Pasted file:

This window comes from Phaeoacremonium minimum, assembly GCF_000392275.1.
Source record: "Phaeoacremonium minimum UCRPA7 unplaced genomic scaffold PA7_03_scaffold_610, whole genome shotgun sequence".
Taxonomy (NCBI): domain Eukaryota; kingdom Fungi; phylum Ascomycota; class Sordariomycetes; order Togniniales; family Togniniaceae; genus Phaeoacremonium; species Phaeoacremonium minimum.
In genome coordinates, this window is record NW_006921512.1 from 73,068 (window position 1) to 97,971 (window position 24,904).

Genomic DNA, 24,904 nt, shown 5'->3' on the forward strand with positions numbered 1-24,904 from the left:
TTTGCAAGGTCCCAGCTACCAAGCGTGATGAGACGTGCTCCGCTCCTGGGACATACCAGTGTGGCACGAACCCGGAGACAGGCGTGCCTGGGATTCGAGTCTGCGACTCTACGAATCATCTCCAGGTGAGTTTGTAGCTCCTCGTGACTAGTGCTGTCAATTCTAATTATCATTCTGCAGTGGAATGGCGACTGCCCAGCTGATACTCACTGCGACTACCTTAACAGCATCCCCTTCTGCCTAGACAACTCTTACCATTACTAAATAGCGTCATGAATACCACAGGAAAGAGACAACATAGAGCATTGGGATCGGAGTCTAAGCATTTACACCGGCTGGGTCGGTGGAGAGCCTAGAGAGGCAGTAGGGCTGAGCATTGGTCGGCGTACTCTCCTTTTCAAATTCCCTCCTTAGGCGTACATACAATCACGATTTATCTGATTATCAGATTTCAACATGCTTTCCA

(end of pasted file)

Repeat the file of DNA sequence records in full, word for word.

This window comes from Phaeoacremonium minimum, assembly GCF_000392275.1.
Source record: "Phaeoacremonium minimum UCRPA7 unplaced genomic scaffold PA7_03_scaffold_610, whole genome shotgun sequence".
Taxonomy (NCBI): domain Eukaryota; kingdom Fungi; phylum Ascomycota; class Sordariomycetes; order Togniniales; family Togniniaceae; genus Phaeoacremonium; species Phaeoacremonium minimum.
In genome coordinates, this window is record NW_006921512.1 from 73,068 (window position 1) to 97,971 (window position 24,904).

Genomic DNA, 24,904 nt, shown 5'->3' on the forward strand with positions numbered 1-24,904 from the left:
TTTGCAAGGTCCCAGCTACCAAGCGTGATGAGACGTGCTCCGCTCCTGGGACATACCAGTGTGGCACGAACCCGGAGACAGGCGTGCCTGGGATTCGAGTCTGCGACTCTACGAATCATCTCCAGGTGAGTTTGTAGCTCCTCGTGACTAGTGCTGTCAATTCTAATTATCATTCTGCAGTGGAATGGCGACTGCCCAGCTGATACTCACTGCGACTACCTTAACAGCATCCCCTTCTGCCTAGACAACTCTTACCATTACTAAATAGCGTCATGAATACCACAGGAAAGAGACAACATAGAGCATTGGGATCGGAGTCTAAGCATTTACACCGGCTGGGTCGGTGGAGAGCCTAGAGAGGCAGTAGGGCTGAGCATTGGTCGGCGTACTCTCCTTTTCAAATTCCCTCCTTAGGCGTACATACAATCACGATTTATCTGATTATCAGATTTCAACATGCTTTCCA